Injuries are an unfortunate reality when it comes to sports. It’s all too easy to twist an ankle or sprain a knee when playing games such as basketball and football. Sometimes, though, injuries aren’t just “part of the game.” An intentionally violent act by an opposing player outside the scope of ordinary play, or a head trauma that occurs when a school fails to provide proper helmets are but two examples. When these kinds of injuries occur, it’s time to consider legal recourse to address the healthcare costs, pain, and suffering that are inherent in a sports-related injury.
Sports injuries from common to uncommon, and minor to severe
Common sports injuries include ankle sprains, hamstring strains, groin pulls, shin splints, tennis elbow, and a spectrum of knee injuries. Whereas a sprain is a stretch or tear of the tissue that connects the end of one bone to another, a strain is an injury of a muscle and/or tendon. Fortunately, many of these injuries can be minor. This is not the case with injuries such as a torn anterior cruciate ligament (ACL), fractured vertebrae, torn ulnar collateral ligament (UCL), broken leg or arm, or severe concussions. Concussions, especially, are an increasing problem that have only recently been receiving the attention they deserve.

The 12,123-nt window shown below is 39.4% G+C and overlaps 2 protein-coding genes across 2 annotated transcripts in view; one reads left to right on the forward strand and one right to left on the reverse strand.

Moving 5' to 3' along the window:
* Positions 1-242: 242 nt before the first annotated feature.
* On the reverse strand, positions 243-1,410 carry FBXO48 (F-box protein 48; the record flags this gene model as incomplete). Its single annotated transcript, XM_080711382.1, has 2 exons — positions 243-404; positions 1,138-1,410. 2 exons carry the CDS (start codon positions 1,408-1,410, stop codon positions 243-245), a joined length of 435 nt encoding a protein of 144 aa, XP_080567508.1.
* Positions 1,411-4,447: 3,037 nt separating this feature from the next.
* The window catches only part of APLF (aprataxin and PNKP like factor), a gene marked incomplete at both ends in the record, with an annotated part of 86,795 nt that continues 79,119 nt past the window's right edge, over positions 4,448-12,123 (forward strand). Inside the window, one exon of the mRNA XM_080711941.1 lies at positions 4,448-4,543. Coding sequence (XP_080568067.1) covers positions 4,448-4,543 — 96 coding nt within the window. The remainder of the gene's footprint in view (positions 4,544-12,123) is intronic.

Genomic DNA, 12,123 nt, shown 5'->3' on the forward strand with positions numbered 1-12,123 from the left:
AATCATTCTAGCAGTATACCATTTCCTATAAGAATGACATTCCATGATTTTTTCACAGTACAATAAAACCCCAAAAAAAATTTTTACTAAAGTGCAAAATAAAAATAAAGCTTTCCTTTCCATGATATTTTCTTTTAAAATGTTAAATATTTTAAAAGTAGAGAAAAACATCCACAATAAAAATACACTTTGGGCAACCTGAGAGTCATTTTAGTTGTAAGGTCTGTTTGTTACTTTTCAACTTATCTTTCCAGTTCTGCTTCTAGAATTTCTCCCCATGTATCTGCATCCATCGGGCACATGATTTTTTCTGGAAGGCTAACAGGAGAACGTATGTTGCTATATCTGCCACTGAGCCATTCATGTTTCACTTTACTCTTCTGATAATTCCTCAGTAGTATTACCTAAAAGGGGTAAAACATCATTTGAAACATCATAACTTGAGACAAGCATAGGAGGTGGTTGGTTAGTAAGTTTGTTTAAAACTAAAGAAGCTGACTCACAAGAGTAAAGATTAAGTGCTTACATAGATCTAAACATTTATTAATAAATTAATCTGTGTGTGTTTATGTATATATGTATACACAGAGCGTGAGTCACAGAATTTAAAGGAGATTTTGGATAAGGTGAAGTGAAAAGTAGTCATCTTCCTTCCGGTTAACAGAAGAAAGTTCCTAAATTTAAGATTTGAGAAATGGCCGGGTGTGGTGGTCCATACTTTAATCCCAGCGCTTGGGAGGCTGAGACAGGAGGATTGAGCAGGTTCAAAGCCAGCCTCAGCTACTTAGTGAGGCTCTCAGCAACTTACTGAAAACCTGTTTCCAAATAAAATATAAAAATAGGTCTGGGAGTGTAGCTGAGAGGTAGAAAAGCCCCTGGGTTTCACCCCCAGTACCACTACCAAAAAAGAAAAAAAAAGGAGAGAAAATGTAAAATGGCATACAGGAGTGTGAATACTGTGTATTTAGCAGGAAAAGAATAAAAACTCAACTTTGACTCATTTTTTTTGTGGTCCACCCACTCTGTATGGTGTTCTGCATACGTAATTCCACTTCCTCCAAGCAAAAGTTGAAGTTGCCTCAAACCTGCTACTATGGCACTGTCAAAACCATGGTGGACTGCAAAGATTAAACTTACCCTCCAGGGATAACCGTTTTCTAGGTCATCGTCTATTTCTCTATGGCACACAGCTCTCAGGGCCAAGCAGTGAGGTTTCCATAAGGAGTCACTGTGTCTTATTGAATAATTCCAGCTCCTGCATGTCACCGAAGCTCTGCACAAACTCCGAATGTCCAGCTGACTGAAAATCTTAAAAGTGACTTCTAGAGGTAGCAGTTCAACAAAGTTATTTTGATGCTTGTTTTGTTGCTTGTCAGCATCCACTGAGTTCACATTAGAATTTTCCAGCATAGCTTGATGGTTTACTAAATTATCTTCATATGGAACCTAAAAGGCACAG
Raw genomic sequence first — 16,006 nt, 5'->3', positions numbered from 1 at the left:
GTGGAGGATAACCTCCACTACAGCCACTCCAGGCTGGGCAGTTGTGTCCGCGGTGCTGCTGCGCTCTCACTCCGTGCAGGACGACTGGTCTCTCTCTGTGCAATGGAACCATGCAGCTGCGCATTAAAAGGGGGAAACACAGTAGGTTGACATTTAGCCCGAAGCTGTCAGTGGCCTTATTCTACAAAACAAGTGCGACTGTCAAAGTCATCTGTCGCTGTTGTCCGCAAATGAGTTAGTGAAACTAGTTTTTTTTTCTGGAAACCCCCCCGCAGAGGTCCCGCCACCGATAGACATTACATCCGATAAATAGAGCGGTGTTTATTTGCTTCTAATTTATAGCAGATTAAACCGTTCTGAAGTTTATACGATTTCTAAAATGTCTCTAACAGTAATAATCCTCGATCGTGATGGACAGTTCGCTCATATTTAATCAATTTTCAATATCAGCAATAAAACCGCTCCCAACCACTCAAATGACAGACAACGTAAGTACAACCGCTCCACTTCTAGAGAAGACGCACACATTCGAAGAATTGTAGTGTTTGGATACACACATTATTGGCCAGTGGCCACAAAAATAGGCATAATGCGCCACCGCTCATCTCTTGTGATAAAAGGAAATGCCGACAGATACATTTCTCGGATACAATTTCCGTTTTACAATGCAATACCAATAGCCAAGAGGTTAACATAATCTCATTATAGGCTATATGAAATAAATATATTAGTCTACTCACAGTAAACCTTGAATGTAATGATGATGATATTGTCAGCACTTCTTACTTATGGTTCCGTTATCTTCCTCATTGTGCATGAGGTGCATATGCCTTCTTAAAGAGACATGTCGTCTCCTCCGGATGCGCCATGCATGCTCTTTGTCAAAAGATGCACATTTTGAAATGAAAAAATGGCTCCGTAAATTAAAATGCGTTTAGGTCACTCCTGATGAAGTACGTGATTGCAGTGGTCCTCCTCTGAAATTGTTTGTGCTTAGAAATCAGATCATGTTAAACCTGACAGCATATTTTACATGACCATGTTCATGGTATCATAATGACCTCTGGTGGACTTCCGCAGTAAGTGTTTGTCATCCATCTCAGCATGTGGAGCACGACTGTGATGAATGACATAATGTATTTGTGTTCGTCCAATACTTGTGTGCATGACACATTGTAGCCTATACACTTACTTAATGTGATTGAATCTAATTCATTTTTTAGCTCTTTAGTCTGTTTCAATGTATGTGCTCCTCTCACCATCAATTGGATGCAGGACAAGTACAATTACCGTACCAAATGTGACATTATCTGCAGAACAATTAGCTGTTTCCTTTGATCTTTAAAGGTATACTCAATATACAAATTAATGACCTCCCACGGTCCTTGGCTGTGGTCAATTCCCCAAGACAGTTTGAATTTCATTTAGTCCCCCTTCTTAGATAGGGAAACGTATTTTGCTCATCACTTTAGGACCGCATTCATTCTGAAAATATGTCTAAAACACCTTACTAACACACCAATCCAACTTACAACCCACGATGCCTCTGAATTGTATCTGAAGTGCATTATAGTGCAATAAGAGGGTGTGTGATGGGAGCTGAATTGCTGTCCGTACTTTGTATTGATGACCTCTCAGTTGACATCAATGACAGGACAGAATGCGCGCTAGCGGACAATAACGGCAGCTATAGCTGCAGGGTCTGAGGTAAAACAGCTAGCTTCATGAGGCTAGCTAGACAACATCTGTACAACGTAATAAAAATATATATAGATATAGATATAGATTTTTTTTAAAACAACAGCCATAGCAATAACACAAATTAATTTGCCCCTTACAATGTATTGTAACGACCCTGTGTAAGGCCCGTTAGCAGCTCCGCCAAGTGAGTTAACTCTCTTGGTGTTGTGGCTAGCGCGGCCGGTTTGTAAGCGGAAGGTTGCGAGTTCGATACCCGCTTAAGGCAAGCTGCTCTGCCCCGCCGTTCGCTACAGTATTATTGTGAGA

The importance of understanding the causes and symptoms of concussions
Concussions are an increasingly common, and very serious sports injury. A concussion is caused by trauma to the brain. A direct blow to the head is one source of such trauma. For example, if a batter in baseball hits a line drive that strikes the pitcher in the head, a concussion will most likely result. Also, if, when tackling a wide receiver, a free safety in football makes high-speed helmet-to-helmet contact, a concussion may result. Of course, athletes, especially in football, receive instruction about tackling the body instead of the head, but there is always room for both genuine error and ill intent.
In terms of symptoms, a concussion may trigger physical symptoms such as headaches and nausea. Cognitive impairment, such as diminished concentration or memory, is also possible. The same is true with emotional well-being, as a concussion may lead to sadness and irritability. Even basic day-to-day functions such as sleep, appetite, and energy may be disturbed.
Student-athletes are increasingly at risk of concussions. According to a recent study, Massachusetts-based students suffered over 4,400 concussions or other head injuries as a result of playing sports during the 2012-2013 school year. For students, especially, the cognitive ramifications of a concussion can be serious.
What should I do when I have been injured playing a sport?
Have you been injured while playing sports in the state of Massachusetts? Do you suspect that the injury was the result of ill intent on the part of another player, unreasonably dangerous conditions, or faulty equipment? If so, please contact Sheehan Law Firm. We understand how a sports-related injury can upend one’s life, and we will do our best to help you recover compensation for any physical, cognitive, or emotional trauma that you have suffered.